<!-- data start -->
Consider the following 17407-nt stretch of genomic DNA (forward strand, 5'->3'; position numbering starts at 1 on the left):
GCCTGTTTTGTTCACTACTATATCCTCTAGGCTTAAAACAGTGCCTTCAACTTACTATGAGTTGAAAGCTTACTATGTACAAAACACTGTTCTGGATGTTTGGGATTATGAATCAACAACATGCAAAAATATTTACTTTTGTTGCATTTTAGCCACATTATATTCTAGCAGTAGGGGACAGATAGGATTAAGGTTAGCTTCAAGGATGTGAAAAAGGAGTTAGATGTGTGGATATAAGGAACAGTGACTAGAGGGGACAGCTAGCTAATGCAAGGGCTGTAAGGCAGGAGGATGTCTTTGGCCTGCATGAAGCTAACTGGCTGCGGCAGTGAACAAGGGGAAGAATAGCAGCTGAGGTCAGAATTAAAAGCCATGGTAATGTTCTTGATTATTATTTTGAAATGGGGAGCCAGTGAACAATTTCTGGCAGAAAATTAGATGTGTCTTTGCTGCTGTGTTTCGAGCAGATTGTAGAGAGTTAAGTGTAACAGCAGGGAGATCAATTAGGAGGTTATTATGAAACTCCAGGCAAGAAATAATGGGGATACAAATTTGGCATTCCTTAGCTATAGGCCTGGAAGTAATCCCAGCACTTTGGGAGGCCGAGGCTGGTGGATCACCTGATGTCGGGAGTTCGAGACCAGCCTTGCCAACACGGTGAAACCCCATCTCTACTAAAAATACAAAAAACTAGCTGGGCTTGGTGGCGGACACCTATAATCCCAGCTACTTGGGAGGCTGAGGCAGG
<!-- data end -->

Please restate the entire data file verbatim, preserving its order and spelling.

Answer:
Consider the following 17407-nt stretch of genomic DNA (forward strand, 5'->3'; position numbering starts at 1 on the left):
GCCTGTTTTGTTCACTACTATATCCTCTAGGCTTAAAACAGTGCCTTCAACTTACTATGAGTTGAAAGCTTACTATGTACAAAACACTGTTCTGGATGTTTGGGATTATGAATCAACAACATGCAAAAATATTTACTTTTGTTGCATTTTAGCCACATTATATTCTAGCAGTAGGGGACAGATAGGATTAAGGTTAGCTTCAAGGATGTGAAAAAGGAGTTAGATGTGTGGATATAAGGAACAGTGACTAGAGGGGACAGCTAGCTAATGCAAGGGCTGTAAGGCAGGAGGATGTCTTTGGCCTGCATGAAGCTAACTGGCTGCGGCAGTGAACAAGGGGAAGAATAGCAGCTGAGGTCAGAATTAAAAGCCATGGTAATGTTCTTGATTATTATTTTGAAATGGGGAGCCAGTGAACAATTTCTGGCAGAAAATTAGATGTGTCTTTGCTGCTGTGTTTCGAGCAGATTGTAGAGAGTTAAGTGTAACAGCAGGGAGATCAATTAGGAGGTTATTATGAAACTCCAGGCAAGAAATAATGGGGATACAAATTTGGCATTCCTTAGCTATAGGCCTGGAAGTAATCCCAGCACTTTGGGAGGCCGAGGCTGGTGGATCACCTGATGTCGGGAGTTCGAGACCAGCCTTGCCAACACGGTGAAACCCCATCTCTACTAAAAATACAAAAAACTAGCTGGGCTTGGTGGCGGACACCTATAATCCCAGCTACTTGGGAGGCTGAGGCAGG